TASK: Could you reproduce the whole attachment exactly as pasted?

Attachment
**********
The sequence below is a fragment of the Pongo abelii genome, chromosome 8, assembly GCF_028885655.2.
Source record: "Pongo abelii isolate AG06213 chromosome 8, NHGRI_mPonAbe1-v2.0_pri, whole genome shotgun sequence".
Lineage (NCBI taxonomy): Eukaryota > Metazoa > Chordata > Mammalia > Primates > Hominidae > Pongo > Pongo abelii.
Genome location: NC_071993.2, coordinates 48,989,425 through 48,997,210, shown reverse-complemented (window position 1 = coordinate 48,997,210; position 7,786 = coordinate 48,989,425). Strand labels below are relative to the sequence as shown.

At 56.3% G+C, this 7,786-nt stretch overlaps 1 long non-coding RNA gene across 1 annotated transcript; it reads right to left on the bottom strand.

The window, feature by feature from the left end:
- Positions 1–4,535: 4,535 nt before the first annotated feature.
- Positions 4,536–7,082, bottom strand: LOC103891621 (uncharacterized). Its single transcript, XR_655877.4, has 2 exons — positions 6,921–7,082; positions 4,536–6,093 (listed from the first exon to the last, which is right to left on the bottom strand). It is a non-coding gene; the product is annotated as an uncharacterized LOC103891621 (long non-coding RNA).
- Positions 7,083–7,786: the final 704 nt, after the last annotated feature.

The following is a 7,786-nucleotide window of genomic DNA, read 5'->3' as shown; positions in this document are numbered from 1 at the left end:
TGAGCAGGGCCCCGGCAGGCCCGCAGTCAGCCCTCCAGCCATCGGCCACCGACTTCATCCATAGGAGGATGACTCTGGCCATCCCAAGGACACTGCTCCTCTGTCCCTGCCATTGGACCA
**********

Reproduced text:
The sequence below is a fragment of the Pongo abelii genome, chromosome 8, assembly GCF_028885655.2.
Source record: "Pongo abelii isolate AG06213 chromosome 8, NHGRI_mPonAbe1-v2.0_pri, whole genome shotgun sequence".
Lineage (NCBI taxonomy): Eukaryota > Metazoa > Chordata > Mammalia > Primates > Hominidae > Pongo > Pongo abelii.
Genome location: NC_071993.2, coordinates 48,989,425 through 48,997,210, shown reverse-complemented (window position 1 = coordinate 48,997,210; position 7,786 = coordinate 48,989,425). Strand labels below are relative to the sequence as shown.

At 56.3% G+C, this 7,786-nt stretch overlaps 1 long non-coding RNA gene across 1 annotated transcript; it reads right to left on the bottom strand.

The window, feature by feature from the left end:
- Positions 1–4,535: 4,535 nt before the first annotated feature.
- Positions 4,536–7,082, bottom strand: LOC103891621 (uncharacterized). Its single transcript, XR_655877.4, has 2 exons — positions 6,921–7,082; positions 4,536–6,093 (listed from the first exon to the last, which is right to left on the bottom strand). It is a non-coding gene; the product is annotated as an uncharacterized LOC103891621 (long non-coding RNA).
- Positions 7,083–7,786: the final 704 nt, after the last annotated feature.

The following is a 7,786-nucleotide window of genomic DNA, read 5'->3' as shown; positions in this document are numbered from 1 at the left end:
TGAGCAGGGCCCCGGCAGGCCCGCAGTCAGCCCTCCAGCCATCGGCCACCGACTTCATCCATAGGAGGATGACTCTGGCCATCCCAAGGACACTGCTCCTCTGTCCCTGCCATTGGACCA